Commissioner's Blog: Choose charities carefully

This announcement is for: 
ConsumerNot for profit

With Acting Consumer Protection Commissioner Gary Newcombe

The Syrian refugee crisis has prompted an outpouring of public support for those in need of aid. Consumer Protection would like to remind Western Australians, who try to make a difference through charitable donations, to choose an established humanitarian charity.

Charities in Western Australia need to be licensed and you can check whether a charity has the required licence, and the organisation’s registered contact details, by searching on the Consumer Protection website:

Charities may also be registered with the national regulator – the Australian Charities and Not-for-profits Commission (ACNC). They must be registered with the ACNC if they offer tax deductions for any donations made to them. You can view their register at:

There are reporting requirements for charities operating with a licence or registration; this is to safeguard money and ensure funds are not misused.  Proper records must be kept of monies received, how much money has been spent on charitable activities and any deductions for costs of running the charity have to be reasonable.

Generosity is an admirable trait and Australians are renowned for it but to make every dollar count in the Syrian refugee crisis, we recommend donating to reputable, well-known humanitarian charities that have a track-record of helping on the ground in war-torn countries.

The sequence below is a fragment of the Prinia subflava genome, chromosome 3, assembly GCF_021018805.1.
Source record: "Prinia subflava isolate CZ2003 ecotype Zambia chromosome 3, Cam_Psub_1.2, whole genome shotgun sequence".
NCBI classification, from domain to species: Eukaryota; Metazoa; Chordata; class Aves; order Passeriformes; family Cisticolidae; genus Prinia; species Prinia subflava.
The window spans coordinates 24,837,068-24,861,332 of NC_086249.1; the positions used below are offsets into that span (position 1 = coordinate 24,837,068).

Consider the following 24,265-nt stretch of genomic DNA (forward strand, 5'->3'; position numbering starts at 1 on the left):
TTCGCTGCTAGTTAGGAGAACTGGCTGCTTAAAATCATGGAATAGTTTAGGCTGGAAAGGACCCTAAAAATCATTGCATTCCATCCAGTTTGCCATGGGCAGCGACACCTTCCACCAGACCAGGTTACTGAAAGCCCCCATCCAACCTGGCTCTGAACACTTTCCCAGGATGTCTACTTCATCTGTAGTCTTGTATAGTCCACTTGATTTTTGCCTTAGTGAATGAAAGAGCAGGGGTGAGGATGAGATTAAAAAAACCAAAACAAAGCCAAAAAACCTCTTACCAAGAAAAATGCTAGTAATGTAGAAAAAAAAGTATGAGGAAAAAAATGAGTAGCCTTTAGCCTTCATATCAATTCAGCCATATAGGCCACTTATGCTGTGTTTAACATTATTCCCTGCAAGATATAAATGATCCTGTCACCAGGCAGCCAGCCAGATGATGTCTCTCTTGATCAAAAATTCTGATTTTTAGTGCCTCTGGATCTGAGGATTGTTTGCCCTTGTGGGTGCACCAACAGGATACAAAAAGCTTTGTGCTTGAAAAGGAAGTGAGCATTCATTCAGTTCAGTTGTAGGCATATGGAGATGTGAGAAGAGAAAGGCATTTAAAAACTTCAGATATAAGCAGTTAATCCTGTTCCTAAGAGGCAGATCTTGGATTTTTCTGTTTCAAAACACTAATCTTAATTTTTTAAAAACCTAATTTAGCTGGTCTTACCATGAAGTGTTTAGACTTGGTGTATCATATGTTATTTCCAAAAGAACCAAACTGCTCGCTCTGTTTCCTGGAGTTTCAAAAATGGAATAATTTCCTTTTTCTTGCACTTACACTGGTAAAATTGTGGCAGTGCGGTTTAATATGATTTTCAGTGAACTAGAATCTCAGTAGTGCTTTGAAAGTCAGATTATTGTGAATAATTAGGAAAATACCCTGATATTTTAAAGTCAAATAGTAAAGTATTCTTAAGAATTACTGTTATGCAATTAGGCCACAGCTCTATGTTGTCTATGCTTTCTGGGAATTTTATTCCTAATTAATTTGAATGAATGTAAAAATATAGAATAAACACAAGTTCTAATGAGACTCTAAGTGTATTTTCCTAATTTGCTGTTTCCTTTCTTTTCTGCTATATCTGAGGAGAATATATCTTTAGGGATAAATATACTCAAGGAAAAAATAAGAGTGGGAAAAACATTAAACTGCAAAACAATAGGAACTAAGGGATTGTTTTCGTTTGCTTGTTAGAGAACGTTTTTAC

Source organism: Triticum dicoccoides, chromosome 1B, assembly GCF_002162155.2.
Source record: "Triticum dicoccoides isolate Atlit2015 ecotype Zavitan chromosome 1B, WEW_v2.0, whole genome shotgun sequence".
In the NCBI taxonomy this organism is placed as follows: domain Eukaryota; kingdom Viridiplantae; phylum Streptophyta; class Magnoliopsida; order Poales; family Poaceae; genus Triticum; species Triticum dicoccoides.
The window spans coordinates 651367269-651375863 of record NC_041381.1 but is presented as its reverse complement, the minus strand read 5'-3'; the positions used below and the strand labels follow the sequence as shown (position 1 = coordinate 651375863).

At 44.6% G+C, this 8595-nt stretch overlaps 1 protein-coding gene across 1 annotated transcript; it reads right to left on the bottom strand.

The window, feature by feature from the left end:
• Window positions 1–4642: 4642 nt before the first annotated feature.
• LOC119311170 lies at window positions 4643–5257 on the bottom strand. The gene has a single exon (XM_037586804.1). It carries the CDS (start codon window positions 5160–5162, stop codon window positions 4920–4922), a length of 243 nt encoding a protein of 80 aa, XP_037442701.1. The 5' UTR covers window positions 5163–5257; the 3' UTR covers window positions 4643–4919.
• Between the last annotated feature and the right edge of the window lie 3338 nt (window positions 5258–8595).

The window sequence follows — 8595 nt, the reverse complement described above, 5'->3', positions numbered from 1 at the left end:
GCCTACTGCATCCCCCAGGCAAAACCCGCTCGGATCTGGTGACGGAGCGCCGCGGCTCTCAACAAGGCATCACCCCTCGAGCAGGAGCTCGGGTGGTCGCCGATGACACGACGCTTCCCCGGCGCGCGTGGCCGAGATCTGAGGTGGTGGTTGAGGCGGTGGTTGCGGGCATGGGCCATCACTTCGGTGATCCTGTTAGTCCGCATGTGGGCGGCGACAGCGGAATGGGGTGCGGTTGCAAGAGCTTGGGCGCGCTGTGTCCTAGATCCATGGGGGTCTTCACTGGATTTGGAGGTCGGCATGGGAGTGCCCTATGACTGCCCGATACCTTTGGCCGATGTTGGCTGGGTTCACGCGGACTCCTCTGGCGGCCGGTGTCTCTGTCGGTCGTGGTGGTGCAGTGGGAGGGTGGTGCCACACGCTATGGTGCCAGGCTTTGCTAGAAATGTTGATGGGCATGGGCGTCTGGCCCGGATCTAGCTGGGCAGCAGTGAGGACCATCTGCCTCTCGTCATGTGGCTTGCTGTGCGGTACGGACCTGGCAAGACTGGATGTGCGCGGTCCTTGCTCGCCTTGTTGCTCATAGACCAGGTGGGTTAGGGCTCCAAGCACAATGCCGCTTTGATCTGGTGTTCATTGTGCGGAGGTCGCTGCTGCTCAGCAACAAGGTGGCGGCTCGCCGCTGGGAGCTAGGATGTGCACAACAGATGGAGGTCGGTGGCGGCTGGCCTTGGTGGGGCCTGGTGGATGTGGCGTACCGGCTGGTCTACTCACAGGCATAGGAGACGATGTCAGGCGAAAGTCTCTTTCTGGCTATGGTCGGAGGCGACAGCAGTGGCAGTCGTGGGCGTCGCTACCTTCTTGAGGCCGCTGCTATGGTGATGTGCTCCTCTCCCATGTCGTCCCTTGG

For example, charities that are members of the Australian Council for International Development (ACFID) have been assisting refugees from Syria since the conflict began and their established relationships and skills mean funds will be directed to those who need it most. There is also an ACFID Code of Conduct that ensures their fundraising efforts are transparent and accountable. See the ACFID website for a list of appeals and detailed information regarding how aid agencies are responding.

You might think that sending goods in kind to remote overseas locations is the best way to help but it can be overly expensive, complicated and potentially have unintended consequences, such as the items ending up in the wrong hands. In fact, a cash donation to an established humanitarian charity is a more effective way to help. Direct donation is the safest way to make sure money is received by your chosen charity and goes to the intended cause. The relevant major organisations usually have secure payment systems on their websites.

If a charity collector knocks at your door or approaches you on the street, the person collecting requires a permit and you should always ask for identification. When in doubt, contact the charity that the collector claims to represent, using known contact details that you have sourced independently. Do not use a phone number provided by the person collecting money as they could be a scammer.

Be especially careful when it comes to out-of-the-blue approaches made over the phone, via email or social media seeking charitable donations. Double-check that it is a legitimate collection before handing over your credit card number or carrying out a bank transfer. Remember you can always decline over the phone, or ignore the email or social media request, and instead head to an established humanitarian charity’s website to donate directly.

If you intend to set up a fundraising campaign in WA, no matter how big or small, you must either get a licence from Consumer Protection or obtain the approval of an existing licence-holder, such as a Rotary Club, to operate under their umbrella. Even if you decide to hold a charity event, like a sausage sizzle or morning tea, on behalf of an already licensed charity, you should get the permission of that charity first.

A guidance pack is available for download at: or you can call 1300 30 40 54 or email for free assistance.

Gary Newcombe.jpg
Gary Newcombe.jpg, by CP Media
Gary Newcombe.jpg, by CP Media


Consumer Protection
Department News
25 Sep 2015

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